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Digital Subscriptions > Prospect Magazine > January 2017 > The Casey Review is shallow and confused

The Casey Review is shallow and confused

A report on integration in the UK appeals to feelings rather than facts

Probably not even Nigel Farage’s closest friends would claim that a grasp of detail is his most salient characteristic. In tweeting on its publication that Louise Casey’s review into opportunity and integration was “excellent” and “much of what I have been saying for years,” Farage may have been judging the report without the benefit of reading it.

I have read the report, however. It is indeed a document that would appeal to a politician who blames traffic jams on immigrants and expresses discomfort hearing foreign languages on public transport. It warns that segregation and social exclusion are at “worrying” levels, and it does so— extraordinarily—without indicating what it would accept as countervailing evidence.

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About Prospect Magazine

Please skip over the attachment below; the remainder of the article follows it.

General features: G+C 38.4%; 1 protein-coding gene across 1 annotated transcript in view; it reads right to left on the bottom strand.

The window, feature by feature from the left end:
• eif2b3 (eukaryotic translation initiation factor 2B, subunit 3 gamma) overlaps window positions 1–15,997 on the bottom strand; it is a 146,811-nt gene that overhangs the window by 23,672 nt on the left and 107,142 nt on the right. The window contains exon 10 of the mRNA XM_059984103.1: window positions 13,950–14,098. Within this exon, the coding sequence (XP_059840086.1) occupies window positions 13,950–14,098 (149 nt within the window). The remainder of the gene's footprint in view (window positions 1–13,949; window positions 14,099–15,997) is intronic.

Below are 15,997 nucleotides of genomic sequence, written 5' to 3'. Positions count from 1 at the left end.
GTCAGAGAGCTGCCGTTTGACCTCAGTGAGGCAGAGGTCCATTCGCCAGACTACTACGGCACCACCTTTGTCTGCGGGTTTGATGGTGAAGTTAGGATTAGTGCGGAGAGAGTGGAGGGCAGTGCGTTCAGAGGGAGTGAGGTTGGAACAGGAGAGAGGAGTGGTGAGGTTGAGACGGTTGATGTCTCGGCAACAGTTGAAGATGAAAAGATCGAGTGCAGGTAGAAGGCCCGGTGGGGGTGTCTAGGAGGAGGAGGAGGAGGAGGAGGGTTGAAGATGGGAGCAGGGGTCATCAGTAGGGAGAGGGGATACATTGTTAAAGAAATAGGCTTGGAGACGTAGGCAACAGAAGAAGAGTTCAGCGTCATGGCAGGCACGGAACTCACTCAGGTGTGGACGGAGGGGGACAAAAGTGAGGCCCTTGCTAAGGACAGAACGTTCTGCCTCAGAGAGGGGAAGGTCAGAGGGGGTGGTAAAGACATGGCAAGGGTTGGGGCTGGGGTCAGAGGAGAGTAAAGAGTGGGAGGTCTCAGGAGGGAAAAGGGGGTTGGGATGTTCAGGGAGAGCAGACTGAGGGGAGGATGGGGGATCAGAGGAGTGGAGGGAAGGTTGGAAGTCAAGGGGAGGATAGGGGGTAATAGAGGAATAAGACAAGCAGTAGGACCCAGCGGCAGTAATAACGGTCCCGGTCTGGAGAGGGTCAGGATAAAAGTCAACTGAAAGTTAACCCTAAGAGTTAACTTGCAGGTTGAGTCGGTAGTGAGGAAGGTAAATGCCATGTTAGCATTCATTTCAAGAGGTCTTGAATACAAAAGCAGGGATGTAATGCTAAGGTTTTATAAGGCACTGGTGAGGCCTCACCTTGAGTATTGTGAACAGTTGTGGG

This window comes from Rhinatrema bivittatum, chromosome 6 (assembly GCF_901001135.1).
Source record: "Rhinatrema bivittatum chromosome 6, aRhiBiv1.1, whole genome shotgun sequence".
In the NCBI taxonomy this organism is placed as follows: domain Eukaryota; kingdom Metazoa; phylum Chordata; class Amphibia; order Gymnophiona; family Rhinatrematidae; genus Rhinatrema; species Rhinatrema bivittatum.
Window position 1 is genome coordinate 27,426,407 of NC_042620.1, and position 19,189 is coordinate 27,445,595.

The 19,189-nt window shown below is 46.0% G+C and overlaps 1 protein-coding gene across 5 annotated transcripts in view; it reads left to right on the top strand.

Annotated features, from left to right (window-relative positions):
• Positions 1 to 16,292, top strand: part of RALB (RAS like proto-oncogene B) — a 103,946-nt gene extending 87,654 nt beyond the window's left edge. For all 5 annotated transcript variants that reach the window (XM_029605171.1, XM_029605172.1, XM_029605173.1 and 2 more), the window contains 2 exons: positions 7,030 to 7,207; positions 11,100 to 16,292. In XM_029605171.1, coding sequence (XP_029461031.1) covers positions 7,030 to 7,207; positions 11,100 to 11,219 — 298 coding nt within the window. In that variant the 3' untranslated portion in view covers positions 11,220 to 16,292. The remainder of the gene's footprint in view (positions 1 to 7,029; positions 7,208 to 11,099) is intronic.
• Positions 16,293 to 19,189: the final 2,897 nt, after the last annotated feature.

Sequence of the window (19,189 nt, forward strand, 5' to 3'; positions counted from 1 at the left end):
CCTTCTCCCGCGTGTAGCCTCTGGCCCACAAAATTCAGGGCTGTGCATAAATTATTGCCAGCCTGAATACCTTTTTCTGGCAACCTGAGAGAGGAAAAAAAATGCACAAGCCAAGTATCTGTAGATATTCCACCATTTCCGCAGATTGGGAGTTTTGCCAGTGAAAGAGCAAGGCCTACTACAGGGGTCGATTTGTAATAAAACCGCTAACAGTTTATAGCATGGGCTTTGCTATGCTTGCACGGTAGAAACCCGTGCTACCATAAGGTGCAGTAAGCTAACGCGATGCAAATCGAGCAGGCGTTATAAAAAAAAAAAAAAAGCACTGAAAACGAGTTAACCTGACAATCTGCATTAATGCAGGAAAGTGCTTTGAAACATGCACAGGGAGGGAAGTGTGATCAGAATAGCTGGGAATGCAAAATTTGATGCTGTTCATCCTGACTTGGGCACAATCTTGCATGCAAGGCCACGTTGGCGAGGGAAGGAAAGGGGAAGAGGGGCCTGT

In Prospect’s January issue: Adam Tooze and Francis Fukuyama examine the “American Century.” Tooze says that the 1917 opened the door to the future because the US seized the chance to lead, rather than for the Russian Revolution. Fukuyama says that the US has fallen from its perch, a change embodied by the election of Donald Trump. Anna Blundy puts Samuel Pepys on the couch and uses his diaries to psychoanalyse the Restoration’s chronicler. Also in this issue: Chris Bickerton examines the rise of populist parties across Europe, Peter Tatchell and Malcolm Rifkind debate whether the Uk should stop pretending Trump’s US can be its best friend, Philip Collins reviews a collection of Brexit books and DJ Taylor examines Alan Bennett’s diaries.
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